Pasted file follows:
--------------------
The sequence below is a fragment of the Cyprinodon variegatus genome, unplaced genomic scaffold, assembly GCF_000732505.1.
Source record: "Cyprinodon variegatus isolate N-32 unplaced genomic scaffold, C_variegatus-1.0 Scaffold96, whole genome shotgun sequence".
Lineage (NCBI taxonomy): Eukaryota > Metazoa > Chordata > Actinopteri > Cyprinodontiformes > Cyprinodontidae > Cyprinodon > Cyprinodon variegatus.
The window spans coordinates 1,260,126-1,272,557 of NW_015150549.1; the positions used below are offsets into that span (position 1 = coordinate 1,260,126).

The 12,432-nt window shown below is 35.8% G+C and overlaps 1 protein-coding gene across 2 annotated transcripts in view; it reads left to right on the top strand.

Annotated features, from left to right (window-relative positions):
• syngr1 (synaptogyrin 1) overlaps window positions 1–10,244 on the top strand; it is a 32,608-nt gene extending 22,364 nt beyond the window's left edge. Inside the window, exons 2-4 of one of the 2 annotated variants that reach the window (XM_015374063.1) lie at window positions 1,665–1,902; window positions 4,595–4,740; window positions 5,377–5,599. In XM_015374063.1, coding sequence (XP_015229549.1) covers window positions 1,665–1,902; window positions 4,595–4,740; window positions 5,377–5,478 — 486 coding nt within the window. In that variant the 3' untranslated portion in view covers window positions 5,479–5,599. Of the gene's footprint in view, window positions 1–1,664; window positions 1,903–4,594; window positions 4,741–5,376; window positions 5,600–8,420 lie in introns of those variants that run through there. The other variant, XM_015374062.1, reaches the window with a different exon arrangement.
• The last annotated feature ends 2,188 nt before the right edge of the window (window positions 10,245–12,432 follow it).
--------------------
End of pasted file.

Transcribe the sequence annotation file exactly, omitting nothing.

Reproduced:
The sequence below is a fragment of the Cyprinodon variegatus genome, unplaced genomic scaffold, assembly GCF_000732505.1.
Source record: "Cyprinodon variegatus isolate N-32 unplaced genomic scaffold, C_variegatus-1.0 Scaffold96, whole genome shotgun sequence".
Lineage (NCBI taxonomy): Eukaryota > Metazoa > Chordata > Actinopteri > Cyprinodontiformes > Cyprinodontidae > Cyprinodon > Cyprinodon variegatus.
The window spans coordinates 1,260,126-1,272,557 of NW_015150549.1; the positions used below are offsets into that span (position 1 = coordinate 1,260,126).

The 12,432-nt window shown below is 35.8% G+C and overlaps 1 protein-coding gene across 2 annotated transcripts in view; it reads left to right on the top strand.

Annotated features, from left to right (window-relative positions):
• syngr1 (synaptogyrin 1) overlaps window positions 1–10,244 on the top strand; it is a 32,608-nt gene extending 22,364 nt beyond the window's left edge. Inside the window, exons 2-4 of one of the 2 annotated variants that reach the window (XM_015374063.1) lie at window positions 1,665–1,902; window positions 4,595–4,740; window positions 5,377–5,599. In XM_015374063.1, coding sequence (XP_015229549.1) covers window positions 1,665–1,902; window positions 4,595–4,740; window positions 5,377–5,478 — 486 coding nt within the window. In that variant the 3' untranslated portion in view covers window positions 5,479–5,599. Of the gene's footprint in view, window positions 1–1,664; window positions 1,903–4,594; window positions 4,741–5,376; window positions 5,600–8,420 lie in introns of those variants that run through there. The other variant, XM_015374062.1, reaches the window with a different exon arrangement.
• The last annotated feature ends 2,188 nt before the right edge of the window (window positions 10,245–12,432 follow it).